- The Washington Times - Monday, December 29, 2003

Armed air marshals will travel on certain U.S.-bound international flights as an antiterrorism measure, the Homeland Security Department ordered yesterday.

Specific information of a terrorist threat will be shared with other countries when armed officers are deemed necessary to accompany flights to or from the United States or flying over U.S. airspace.

Airlines that ignore the order will not be permitted into U.S. airspace. The order applies to both U.S.- and foreign-based airlines.

Homeland Security issued three aviation-emergency directives Sunday night for cargo and passenger planes, as well as aircraft passing over the country.

“Specifically, we have requested that international air carriers, where necessary, place trained, armed government law-enforcement officers on designated flights as an added protective measure,” Homeland Security Secretary Tom Ridge said in a press conference yesterday.

“These directives, effective immediately, are part of our ongoing effort to make air travel safe for Americans and visitors alike,” Mr. Ridge said.

The decision is not based on a specific threat but puts the international aviation community on notice that specific security measures will be required when intelligence reports warrant such action. The emergency amendments to federal regulations also came in response to the cancellation of six Air France flights between Paris and Los Angeles over the Christmas holiday because terror suspects were listed as passengers.

Mr. Ridge said the United States also “engaged in similar cooperative action” with Britain and Mexico.

“This is an added level of protection, and if conditions warrant, we’ll ask similar countries and foreign airlines to provide the same additional layer of protection,” Mr. Ridge said. The United States also is willing to help train marshals for other countries.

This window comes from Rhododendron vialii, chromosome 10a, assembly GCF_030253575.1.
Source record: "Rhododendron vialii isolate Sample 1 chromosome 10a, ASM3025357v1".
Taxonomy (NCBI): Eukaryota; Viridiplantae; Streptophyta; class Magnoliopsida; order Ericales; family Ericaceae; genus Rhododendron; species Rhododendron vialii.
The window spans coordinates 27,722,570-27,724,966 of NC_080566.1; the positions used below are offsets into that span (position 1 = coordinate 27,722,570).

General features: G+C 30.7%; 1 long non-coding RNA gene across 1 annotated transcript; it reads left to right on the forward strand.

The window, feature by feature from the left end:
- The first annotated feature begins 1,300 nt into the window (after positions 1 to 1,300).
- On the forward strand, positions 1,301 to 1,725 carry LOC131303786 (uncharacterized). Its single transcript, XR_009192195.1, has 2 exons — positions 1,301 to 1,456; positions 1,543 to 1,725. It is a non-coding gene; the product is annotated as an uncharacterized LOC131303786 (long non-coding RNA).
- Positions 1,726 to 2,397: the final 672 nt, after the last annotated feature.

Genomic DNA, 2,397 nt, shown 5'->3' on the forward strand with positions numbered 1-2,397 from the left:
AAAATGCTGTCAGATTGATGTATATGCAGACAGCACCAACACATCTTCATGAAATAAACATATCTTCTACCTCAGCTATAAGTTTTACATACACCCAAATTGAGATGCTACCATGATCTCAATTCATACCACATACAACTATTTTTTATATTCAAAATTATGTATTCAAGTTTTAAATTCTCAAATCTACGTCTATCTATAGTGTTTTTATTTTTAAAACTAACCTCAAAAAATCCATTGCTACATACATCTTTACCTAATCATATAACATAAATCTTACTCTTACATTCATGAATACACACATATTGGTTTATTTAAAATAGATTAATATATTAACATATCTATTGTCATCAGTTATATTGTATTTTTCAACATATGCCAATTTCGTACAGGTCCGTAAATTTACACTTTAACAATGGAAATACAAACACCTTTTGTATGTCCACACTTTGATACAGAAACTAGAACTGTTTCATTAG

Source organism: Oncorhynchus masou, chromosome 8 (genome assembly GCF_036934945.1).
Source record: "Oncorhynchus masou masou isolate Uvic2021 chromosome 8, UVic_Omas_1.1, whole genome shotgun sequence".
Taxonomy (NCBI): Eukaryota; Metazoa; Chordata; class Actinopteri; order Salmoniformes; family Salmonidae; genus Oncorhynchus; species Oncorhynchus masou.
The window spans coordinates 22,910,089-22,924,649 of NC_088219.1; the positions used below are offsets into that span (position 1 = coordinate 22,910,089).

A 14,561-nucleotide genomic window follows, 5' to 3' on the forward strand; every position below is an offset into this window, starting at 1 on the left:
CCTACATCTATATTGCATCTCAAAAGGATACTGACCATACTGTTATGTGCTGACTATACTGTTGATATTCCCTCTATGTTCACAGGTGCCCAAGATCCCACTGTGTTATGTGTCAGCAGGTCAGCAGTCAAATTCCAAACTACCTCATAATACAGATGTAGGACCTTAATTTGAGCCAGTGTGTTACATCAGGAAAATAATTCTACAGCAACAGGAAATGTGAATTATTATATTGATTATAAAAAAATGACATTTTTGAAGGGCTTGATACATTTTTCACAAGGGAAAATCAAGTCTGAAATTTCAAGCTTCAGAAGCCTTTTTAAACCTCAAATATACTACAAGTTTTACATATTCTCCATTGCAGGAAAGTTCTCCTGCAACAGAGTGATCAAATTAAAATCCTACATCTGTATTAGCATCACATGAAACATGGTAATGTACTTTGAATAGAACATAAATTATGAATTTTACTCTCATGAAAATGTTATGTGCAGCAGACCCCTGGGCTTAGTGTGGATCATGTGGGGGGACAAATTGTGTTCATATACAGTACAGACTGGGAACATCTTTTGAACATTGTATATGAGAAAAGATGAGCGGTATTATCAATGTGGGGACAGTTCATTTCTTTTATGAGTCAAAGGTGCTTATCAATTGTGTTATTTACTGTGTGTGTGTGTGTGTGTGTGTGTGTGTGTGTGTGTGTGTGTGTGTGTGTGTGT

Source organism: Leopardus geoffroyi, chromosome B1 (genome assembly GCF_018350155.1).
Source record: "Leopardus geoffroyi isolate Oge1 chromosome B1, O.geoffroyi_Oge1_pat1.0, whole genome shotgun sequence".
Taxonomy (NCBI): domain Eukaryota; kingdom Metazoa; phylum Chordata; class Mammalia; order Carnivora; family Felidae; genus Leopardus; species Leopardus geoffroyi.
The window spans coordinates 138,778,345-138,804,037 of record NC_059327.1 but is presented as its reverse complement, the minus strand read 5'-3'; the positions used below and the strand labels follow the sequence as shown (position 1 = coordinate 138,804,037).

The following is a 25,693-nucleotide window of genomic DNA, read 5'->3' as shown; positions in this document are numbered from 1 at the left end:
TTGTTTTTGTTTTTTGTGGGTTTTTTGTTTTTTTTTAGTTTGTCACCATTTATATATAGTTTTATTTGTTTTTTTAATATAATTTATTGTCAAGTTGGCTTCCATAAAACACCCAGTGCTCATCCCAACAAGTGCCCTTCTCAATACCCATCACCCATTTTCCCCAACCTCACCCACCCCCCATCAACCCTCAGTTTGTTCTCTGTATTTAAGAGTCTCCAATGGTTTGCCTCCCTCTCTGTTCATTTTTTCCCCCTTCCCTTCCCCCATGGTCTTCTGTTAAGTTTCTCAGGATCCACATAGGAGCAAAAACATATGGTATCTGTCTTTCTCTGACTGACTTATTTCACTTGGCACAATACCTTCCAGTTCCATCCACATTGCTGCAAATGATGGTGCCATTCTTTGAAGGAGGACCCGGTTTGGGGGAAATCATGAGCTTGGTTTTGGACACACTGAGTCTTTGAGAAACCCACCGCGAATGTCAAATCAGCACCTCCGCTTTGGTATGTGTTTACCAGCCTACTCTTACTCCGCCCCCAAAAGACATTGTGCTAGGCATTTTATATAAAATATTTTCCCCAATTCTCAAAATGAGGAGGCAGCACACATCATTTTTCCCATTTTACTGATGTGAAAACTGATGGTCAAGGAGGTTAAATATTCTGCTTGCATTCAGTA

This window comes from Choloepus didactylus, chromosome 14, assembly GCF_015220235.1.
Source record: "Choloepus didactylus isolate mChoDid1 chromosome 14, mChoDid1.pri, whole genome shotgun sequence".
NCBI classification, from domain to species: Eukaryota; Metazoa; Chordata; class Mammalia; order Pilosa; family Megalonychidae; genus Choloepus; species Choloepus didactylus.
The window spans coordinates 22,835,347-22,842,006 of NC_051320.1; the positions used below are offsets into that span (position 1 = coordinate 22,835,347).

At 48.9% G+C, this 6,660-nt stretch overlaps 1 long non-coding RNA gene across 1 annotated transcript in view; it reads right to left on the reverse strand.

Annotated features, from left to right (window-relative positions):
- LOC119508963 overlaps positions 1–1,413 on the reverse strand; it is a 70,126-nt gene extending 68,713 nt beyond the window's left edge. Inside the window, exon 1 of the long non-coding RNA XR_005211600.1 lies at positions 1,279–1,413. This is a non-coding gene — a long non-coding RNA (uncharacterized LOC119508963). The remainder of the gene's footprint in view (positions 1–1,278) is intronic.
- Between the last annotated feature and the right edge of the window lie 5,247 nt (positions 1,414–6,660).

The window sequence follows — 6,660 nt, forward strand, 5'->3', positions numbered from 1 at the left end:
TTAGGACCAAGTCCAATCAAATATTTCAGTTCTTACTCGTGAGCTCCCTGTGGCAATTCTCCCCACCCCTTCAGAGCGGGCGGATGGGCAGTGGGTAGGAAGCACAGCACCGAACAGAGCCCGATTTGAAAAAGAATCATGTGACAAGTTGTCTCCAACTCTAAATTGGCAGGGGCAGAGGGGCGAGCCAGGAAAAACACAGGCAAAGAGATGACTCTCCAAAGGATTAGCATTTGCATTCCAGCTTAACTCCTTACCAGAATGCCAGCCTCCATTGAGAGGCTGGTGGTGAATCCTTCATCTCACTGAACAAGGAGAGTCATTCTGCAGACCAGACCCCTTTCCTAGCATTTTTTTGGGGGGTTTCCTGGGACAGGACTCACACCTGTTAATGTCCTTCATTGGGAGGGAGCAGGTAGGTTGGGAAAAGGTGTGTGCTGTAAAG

Homeland Security officials are conducting background checks on suspicious passengers and some flight crews before landing in the United States.

British officials alerted its airlines earlier Sunday that armed marshals may board some flights, to the dismay of its pilots.

The British Airline Pilots Association (BALPA) authorized its flight deck crew members (FDCM) to strike if certain conditions are not met, including notification and identification of armed marshals on board.

“If any FDCM judges the risks unacceptable, then we strongly believe it is within the FDCM’s rights to refuse to operate the flight on the basis of the safety of the aircraft, its passengers and crew. BALPA will provide support for you in this eventuality,” the association said in an “urgent” notice posted on its Web site.

Russia said it will meet the request, while Canada and Germany say armed marshals are already on board some flights.

U.S. Homeland Security officials remain concerned al Qaeda terrorists will hijack commercial airlines in the United States, as they did on September 11, 2001, and say the raised threat level will continue into the new year. Shopping malls, hotels, convention centers and transit systems are also potential terrorist targets and are under increased security.

“Let me also underscore that these kinds of security actions are being put in place to better protect you as you prepare for travel, for New Year’s Eve celebrations, for bowl games, whatever your plans may be,” Mr. Ridge said.

Bulletproof cockpit doors are required aboard U.S. passenger jets. Other countries, including Britain, are adding this extra security. The Israeli airline El Al protects its pilots with double-locked strengthened doors, carries air marshals and arms its pilots.

An FBI alert issued Christmas Eve advised local and state law-enforcement officials to look for almanacs when conducting traffic stops that terrorists may use “to assist with target selection and pre-operational planning.”

“The practice of researching potential targets is consistent with known methods of al Qaida and other terrorist organizations that seek to maximize the likelihood of operational success through careful planning,” the memo said.

This article is based in part on wire service reports.

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